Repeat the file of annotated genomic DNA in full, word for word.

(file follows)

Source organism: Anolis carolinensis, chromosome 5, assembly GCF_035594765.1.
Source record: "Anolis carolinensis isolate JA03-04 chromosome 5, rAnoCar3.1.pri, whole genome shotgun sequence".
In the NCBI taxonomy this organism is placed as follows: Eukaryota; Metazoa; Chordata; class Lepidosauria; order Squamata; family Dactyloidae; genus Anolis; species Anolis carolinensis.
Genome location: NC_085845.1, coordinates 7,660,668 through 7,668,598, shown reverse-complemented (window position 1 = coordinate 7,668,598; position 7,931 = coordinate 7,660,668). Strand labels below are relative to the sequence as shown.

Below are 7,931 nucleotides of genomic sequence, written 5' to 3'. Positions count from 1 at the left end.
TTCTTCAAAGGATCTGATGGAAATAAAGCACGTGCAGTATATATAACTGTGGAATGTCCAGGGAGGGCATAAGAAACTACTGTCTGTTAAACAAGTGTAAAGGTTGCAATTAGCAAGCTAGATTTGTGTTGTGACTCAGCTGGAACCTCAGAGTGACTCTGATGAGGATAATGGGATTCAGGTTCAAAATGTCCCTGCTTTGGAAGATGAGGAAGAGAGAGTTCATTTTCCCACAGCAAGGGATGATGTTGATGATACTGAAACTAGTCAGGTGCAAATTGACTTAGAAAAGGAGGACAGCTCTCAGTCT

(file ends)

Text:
Source organism: Anolis carolinensis, chromosome 5, assembly GCF_035594765.1.
Source record: "Anolis carolinensis isolate JA03-04 chromosome 5, rAnoCar3.1.pri, whole genome shotgun sequence".
In the NCBI taxonomy this organism is placed as follows: Eukaryota; Metazoa; Chordata; class Lepidosauria; order Squamata; family Dactyloidae; genus Anolis; species Anolis carolinensis.
Genome location: NC_085845.1, coordinates 7,660,668 through 7,668,598, shown reverse-complemented (window position 1 = coordinate 7,668,598; position 7,931 = coordinate 7,660,668). Strand labels below are relative to the sequence as shown.

Below are 7,931 nucleotides of genomic sequence, written 5' to 3'. Positions count from 1 at the left end.
TTCTTCAAAGGATCTGATGGAAATAAAGCACGTGCAGTATATATAACTGTGGAATGTCCAGGGAGGGCATAAGAAACTACTGTCTGTTAAACAAGTGTAAAGGTTGCAATTAGCAAGCTAGATTTGTGTTGTGACTCAGCTGGAACCTCAGAGTGACTCTGATGAGGATAATGGGATTCAGGTTCAAAATGTCCCTGCTTTGGAAGATGAGGAAGAGAGAGTTCATTTTCCCACAGCAAGGGATGATGTTGATGATACTGAAACTAGTCAGGTGCAAATTGACTTAGAAAAGGAGGACAGCTCTCAGTCT